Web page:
At one point, I signed up for guitar lessons with both of my daughters. The instructor was charming and direct. One of my daughters was immediately recognized as gifted for reading music and having “perfect pitch.” The other was credited with incredibly adept fingers for string work. I was credited for bringing these clever creatures near a guitar.

Shortly after we started lessons, I had to travel to a distant county to go to court for an embarrassing ticket (fishing without a license – which happened very much on accident and about which I remain very ashamed). My elder daughter accompanied me. We camped, one of the very few times I had ever camped without my dad or my husband to set it up. And in our tent that night, I played a few notes of the only song I was trying to learn (Horse with no Name). I played my few notes over and over. I was so proud to be the person in the campground making music, however limited it was. And that was, so far, the end of my guitar career.

On the long drive home after my short court appearance, my daughter slept. I wrote music in my head, inspired by my love for her and how clearly I could see that she was growing up and eventually away from me. I pulled over a dozen times to jot down the words in my head and when I got home, I tried to sing them into my phone. The tune was never amazing but the words rang true for me as what I truly wished for her. Four years later I gifted the song to her on her high school graduation, terrible tuneless iPhone recording and all. I called her song “Flybird” – an ode to her nickname, Shybird.

 

Flybird

 

She’ll be on her way

In just another day…or so

 

And though it seems too soon

To have her empty room

It’s time to go.

 

I gave her all I had

The good outweighed the bad

I love who she’s become

My lovely one

 

But baby take this one for the road:

I LOVE YOU SO

Don’t always go do what you are told

Life this one life beautiful and bold

 

Go and make your dreams come true

Go become your best you

Yes go and live your big, big life

 

Go out and sing your song

Find a way to laugh along

There really is no right or wrong…just you

 

Find the friends who’ll hold your hand

And the ones who’ll take a stand

Ask them all to join your band

 

And baby take this one for the road:

I LOVE YOU SO

Don’t always go do what you are told

Life this one life beautiful and bold

 

Baby go and seize your day

Don’t let anyone rain on your parade

Do this life thing your own way, my dear

 

I just can’t wait to see

Who you will choose to be

A gift and a mystery, to me

 

So baby take this one for the road:

I LOVE YOU SO

Don’t always go do what you are told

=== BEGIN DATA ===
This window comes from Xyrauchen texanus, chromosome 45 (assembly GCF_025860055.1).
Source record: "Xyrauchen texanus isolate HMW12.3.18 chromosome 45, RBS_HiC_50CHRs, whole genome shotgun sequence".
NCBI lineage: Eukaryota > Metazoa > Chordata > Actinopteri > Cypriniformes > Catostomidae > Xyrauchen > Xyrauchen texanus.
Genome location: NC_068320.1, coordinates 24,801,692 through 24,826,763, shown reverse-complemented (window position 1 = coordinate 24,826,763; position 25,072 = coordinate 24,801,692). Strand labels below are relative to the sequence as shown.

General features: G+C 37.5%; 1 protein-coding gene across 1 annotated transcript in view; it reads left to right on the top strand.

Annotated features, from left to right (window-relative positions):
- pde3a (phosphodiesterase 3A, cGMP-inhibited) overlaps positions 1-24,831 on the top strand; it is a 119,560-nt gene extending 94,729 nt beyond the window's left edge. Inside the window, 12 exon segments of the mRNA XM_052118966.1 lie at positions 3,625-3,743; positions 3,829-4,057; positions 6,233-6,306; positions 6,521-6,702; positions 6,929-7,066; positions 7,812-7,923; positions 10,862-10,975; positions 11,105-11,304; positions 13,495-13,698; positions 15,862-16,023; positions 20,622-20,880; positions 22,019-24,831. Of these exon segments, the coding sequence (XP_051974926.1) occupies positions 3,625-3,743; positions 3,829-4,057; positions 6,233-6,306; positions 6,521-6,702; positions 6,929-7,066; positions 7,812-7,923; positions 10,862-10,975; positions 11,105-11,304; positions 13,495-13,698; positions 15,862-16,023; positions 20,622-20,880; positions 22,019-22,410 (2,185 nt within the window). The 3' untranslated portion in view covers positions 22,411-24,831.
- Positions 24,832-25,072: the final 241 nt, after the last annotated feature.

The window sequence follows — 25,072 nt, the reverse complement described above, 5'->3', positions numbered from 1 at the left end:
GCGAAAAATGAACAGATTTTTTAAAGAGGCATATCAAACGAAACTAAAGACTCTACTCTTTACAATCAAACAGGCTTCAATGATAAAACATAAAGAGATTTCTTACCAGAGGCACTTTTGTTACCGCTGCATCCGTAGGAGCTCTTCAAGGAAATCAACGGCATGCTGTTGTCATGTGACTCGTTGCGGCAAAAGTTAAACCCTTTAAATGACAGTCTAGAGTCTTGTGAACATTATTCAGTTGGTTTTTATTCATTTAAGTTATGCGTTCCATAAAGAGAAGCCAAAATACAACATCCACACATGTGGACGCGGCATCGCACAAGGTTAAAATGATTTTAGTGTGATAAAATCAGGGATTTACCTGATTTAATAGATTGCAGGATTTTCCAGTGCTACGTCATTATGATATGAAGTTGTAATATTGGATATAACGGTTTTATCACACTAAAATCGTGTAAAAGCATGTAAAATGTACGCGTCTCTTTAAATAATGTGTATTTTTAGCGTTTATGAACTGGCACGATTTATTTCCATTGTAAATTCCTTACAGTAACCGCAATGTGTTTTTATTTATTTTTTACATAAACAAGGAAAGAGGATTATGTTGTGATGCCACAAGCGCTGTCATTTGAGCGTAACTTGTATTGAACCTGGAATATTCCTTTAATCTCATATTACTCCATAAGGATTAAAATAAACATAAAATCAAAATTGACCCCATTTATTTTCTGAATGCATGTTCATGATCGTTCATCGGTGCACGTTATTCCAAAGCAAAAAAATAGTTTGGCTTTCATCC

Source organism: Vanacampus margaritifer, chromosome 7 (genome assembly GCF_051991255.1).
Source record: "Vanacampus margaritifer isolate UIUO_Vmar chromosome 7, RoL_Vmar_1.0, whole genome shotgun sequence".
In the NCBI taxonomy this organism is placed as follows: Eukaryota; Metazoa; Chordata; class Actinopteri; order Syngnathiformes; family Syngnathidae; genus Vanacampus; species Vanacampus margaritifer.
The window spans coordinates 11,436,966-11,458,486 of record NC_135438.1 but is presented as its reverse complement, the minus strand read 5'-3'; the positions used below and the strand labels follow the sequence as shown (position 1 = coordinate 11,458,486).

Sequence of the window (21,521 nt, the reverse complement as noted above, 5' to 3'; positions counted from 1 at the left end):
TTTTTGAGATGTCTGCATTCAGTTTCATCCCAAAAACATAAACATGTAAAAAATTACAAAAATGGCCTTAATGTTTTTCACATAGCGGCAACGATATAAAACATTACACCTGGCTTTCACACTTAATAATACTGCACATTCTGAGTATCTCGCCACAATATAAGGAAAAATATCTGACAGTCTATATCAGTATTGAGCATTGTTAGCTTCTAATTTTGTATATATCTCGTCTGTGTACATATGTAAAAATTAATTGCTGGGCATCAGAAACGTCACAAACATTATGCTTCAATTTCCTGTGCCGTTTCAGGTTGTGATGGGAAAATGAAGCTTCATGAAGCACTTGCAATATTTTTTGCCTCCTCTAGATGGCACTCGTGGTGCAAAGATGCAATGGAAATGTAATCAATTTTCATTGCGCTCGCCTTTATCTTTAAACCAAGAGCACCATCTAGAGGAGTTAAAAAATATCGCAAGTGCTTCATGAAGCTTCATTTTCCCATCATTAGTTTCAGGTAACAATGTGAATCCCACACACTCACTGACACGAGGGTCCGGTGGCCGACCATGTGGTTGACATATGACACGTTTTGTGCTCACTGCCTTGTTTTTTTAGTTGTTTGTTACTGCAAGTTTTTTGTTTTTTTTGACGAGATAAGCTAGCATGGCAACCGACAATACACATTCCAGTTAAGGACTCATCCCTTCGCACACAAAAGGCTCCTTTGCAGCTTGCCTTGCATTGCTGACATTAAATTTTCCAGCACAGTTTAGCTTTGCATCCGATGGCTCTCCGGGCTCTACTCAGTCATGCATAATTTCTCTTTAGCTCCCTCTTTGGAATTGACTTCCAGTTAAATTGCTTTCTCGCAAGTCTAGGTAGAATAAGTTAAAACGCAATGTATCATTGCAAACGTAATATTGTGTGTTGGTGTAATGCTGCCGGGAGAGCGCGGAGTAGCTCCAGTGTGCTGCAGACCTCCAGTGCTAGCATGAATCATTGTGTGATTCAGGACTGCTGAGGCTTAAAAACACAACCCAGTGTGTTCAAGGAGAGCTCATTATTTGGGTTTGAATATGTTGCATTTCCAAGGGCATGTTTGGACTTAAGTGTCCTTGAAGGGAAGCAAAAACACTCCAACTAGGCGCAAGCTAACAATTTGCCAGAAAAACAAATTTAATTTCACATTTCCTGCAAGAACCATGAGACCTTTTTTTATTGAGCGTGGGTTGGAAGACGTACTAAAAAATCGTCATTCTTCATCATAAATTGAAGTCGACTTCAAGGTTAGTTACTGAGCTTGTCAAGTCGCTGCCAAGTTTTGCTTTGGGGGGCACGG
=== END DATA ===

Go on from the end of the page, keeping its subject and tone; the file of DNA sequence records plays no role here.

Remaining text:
Life this one life beautiful and bold

 

Our door is open wide

If you ever have some time

Our door is open wide

If you ever need to hide

Our door is open wide for you

 

Yes baby take this one for the road:

I LOVE YOU SO

Don’t always go do what you are told

Life this one life beautiful and bold

 

And however imperfect my song might be (I know I am doing that thing…but I am trying to do it nicely – I just deleted “predictable” and “amateurish”), I do love it. And my girl and all of her friends cried over it. So there. [said to myself] But really, the song is RIGHT. And I don’t always live up to its directives. Funny how easy it can be to tell our loved ones what to do and yet, it is most often what we ourselves need to do. UGH.

I have only written one other song in my lifetime. It was for my younger daughter when she was a sleepless little thing. I wrote it out loud on a chair lift while I was trying to calm her. It was all about the different animals she could be and how she would navigate the world on wings, or hooves or frog feet. (“If Mica Jo was a little mouse, I wonder which way she’d scurry? I don’t know which way she’d go, but I know that she could hurry.” And so on.) And after that…that little song put that sweet child to sleep so many nights I couldn’t possibly have counted. And we NEEDED that song. So…perhaps I am a song writer? Which has nothing to do with being a guitar player…but anyway.

So, what if I reframed? “Christine, you are totally allowed to pick up that guitar in the corner and do anything you want with it if you feel like it.” HMMMM. Or: “Christine, you can write songs all you want and you never ever have to touch a guitar.” HMMMMMMMMM. Or better yet: “Christine – how cool that you wrote each of your daughters a song that let them feel your love.” Now that last one, that third version, brings tears to my eyes. Because that is precisely what I would say to anyone I loved if they were having this ridiculous conversation with me.